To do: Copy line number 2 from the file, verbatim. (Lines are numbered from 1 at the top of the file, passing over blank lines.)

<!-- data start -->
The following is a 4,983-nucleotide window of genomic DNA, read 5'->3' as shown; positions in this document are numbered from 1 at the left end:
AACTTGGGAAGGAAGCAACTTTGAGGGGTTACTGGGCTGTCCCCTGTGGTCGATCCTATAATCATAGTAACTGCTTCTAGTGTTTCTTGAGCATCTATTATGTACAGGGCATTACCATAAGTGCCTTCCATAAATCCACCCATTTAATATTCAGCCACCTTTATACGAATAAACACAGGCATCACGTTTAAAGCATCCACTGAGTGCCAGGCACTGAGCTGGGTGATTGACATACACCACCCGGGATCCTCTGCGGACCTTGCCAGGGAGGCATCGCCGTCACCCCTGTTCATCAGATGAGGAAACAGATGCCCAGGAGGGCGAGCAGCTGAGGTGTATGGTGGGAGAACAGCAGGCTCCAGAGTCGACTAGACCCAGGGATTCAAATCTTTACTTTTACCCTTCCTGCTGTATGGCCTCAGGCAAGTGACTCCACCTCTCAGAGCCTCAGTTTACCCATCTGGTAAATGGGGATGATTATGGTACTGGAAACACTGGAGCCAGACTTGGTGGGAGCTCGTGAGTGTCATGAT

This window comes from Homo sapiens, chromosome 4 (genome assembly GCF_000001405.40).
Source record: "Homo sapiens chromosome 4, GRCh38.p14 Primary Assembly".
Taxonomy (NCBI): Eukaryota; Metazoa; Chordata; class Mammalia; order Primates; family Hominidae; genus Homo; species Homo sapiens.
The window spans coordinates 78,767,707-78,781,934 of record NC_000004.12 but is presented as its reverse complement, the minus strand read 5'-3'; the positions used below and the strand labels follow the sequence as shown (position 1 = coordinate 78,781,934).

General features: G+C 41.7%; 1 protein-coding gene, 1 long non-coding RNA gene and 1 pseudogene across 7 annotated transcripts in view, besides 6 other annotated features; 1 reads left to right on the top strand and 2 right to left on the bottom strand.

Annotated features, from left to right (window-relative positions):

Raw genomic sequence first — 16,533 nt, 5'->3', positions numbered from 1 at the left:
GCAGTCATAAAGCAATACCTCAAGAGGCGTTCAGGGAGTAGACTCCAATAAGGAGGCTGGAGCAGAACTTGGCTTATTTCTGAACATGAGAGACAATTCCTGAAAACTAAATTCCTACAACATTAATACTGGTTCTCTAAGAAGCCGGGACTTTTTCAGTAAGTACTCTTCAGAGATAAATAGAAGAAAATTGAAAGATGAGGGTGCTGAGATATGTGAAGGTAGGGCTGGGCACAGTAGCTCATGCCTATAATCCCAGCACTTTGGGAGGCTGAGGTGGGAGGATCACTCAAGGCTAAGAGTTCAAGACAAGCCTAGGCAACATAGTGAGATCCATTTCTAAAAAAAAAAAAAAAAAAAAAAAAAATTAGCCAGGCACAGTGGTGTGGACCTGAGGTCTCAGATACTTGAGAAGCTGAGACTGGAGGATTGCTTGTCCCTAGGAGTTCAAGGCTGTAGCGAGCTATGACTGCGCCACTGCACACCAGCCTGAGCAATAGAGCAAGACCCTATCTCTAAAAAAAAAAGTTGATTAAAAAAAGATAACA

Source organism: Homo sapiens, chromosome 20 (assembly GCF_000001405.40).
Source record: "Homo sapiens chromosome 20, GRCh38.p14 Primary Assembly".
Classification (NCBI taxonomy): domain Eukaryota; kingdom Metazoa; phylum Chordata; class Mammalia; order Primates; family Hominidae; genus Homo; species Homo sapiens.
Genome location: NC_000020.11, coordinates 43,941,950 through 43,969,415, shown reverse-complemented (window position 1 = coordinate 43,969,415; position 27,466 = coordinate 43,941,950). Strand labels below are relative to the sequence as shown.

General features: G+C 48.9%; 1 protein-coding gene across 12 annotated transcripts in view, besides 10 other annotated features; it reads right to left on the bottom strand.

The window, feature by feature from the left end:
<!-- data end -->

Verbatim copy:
AACTTGGGAAGGAAGCAACTTTGAGGGGTTACTGGGCTGTCCCCTGTGGTCGATCCTATAATCATAGTAACTGCTTCTAGTGTTTCTTGAGCATCTATTATGTACAGGGCATTACCATAAGTGCCTTCCATAAATCCACCCATTTAATATTCAGCCACCTTTATACGAATAAACACAGGCATCACGTTTAAAGCATCCACTGAGTGCCAGGCACTGAGCTGGGTGATTGACATACACCACCCGGGATCCTCTGCGGACCTTGCCAGGGAGGCATCGCCGTCACCCCTGTTCATCAGATGAGGAAACAGATGCCCAGGAGGGCGAGCAGCTGAGGTGTATGGTGGGAGAACAGCAGGCTCCAGAGTCGACTAGACCCAGGGATTCAAATCTTTACTTTTACCCTTCCTGCTGTATGGCCTCAGGCAAGTGACTCCACCTCTCAGAGCCTCAGTTTACCCATCTGGTAAATGGGGATGATTATGGTACTGGAAACACTGGAGCCAGACTTGGTGGGAGCTCGTGAGTGTCATGAT